But wherever we asked around, nobody seemed to know anything about the town’s name or history. Most people just shrugged their shoulders. It seemed like they knew no better than we did. Once we looked at the menu, the staff instantly recommended the special to us:
The Grill Harry Special - Dig into this gluttonous meat-fest with two lots of BBQ ribs marinated in oil and sauce, complete with chargrilled fillets of steak, Onion rings with potato fries and coleslaw! $16.99.
My friends and I had all come to the conclusion after seeing this, that it was an entirely innocuous name that was simply to do with a BBQ dish, and nothing more. We were also eager to try it, since it looked really delicious. The bill didn’t look too kind on our wallets, but it was definitely a satisfying dish. Five stars all the way.
But there was something that didn’t sit right with me. It’s hard to describe - when I looked at our plates, at the way the food had all been arranged – with the two ribs joined together to make an arc, with the grilled steak beneath and around it, all in the center, while the fries and coleslaw almost surrounded the meat. It was such a weird arrangement and I wasn’t sure what to make of it. The way the sauce was poured all over the middle, almost made it look like a person, keeling over. Was I imagining it? Why did they take so much care to lay their food out in that particular way? Whatever it was, I still ate it without complaint. Seventeen Dollars was definitely a good price, considering the quality of the meat.
I was still a little confused about the name though, even though all my other friends had settled on it simply being named after a delicacy and nothing more. The more I thought about it, the less I was convinced. It just seemed so odd, and out of place. Who was this “Harry”? And why was there a barbeque restaurant, with a special course that was named after him? But, the more I pondered over it, the heat started to make me feel dizzy.
That’s right – I forgot to mention. It gets real freaking hot in the Deep South. I still don’t know how the locals put up with it. Also, the mosquitoes were beginning to hover over me and see me as a tasty snack. I think I was coming down with a fever or something – or maybe it was the food. I told my friends I wasn’t feeling okay, and they said I should get some rest in the bed. So I left the restaurant before they did, and made my way back to the motel… but I began to stumble and sweat, while walking outside. The heat was so intense. I collapsed, and passed out on the sidewalk.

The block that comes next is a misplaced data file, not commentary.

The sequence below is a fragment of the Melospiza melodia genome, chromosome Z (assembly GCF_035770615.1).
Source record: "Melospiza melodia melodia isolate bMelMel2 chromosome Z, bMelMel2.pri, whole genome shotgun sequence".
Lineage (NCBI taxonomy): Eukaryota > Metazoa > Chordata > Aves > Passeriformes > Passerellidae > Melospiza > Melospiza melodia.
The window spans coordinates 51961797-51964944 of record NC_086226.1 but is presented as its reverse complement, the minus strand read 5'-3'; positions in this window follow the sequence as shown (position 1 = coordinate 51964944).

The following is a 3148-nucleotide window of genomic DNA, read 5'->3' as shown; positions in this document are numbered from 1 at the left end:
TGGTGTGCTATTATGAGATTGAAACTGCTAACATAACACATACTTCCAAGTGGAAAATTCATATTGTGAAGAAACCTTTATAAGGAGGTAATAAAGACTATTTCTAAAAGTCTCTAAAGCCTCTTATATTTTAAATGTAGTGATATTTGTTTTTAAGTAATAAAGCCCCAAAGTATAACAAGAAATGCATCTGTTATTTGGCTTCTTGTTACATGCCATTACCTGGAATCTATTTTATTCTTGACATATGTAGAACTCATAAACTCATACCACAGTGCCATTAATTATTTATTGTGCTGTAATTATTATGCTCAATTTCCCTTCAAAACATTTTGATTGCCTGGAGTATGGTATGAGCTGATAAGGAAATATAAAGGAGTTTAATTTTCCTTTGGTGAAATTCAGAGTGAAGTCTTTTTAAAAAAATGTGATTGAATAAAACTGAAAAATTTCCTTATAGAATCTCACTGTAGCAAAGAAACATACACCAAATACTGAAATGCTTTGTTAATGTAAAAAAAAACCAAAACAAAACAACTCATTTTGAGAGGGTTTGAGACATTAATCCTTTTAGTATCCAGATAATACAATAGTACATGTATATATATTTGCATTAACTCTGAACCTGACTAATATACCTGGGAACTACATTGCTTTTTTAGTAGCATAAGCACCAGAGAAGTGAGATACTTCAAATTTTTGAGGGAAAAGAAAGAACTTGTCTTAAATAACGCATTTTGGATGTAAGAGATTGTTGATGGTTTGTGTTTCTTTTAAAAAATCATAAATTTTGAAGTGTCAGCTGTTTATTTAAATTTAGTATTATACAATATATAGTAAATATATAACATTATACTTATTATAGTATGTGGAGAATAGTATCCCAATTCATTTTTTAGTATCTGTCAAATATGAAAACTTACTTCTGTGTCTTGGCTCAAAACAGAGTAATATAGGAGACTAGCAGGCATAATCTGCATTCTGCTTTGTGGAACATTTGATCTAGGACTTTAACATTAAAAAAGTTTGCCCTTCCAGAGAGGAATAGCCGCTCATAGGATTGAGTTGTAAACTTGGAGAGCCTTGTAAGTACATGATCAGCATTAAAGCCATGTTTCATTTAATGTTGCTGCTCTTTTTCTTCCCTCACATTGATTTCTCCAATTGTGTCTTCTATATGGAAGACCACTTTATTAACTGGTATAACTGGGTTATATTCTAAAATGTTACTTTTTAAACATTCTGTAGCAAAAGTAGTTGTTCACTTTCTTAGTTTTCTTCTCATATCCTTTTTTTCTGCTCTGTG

When I woke up, it was much darker. I heard the noise of crickets chirping. I grunted, and slowly got up. This wasn’t the same roadside I had passed out on all right – it wasn’t a sidewalk at all. I looked around. I was in a completely different location. All the houses were different – the road had vanished; it had been replaced by the same dry, desert ground that I’d witnessed plenty of when I drew up here. I noticed that there were no cars. What I saw instead were horse drawn buggies. I noticed that people were even dressed differently – everybody was wearing dull white shirts with overalls, and fedora hats. It was like I’d somehow ended up in the Old West.
Where was I? I decided to look around and get my bearings.
I couldn’t help but notice how out of place I was – with my red t-shirt and my blue slacks. People were staring at me from all directions. I didn’t feel comfortable. I heard some guy mutter, with a heavy accent: “Sweet Jesus, I think there ought to be a bounty on that poor fella’s tailor.” I heard some other guys laugh at this comment, but I was too busy worrying about myself to appreciate the joke.
I ended up in an alleyway between a wooden saloon and a perfumery. Then I felt something rush into me out of nowhere. I was knocked to the ground. A black guy, who looked about my age had bumped into me. He was wearing a white shirt with overalls too like everyone else.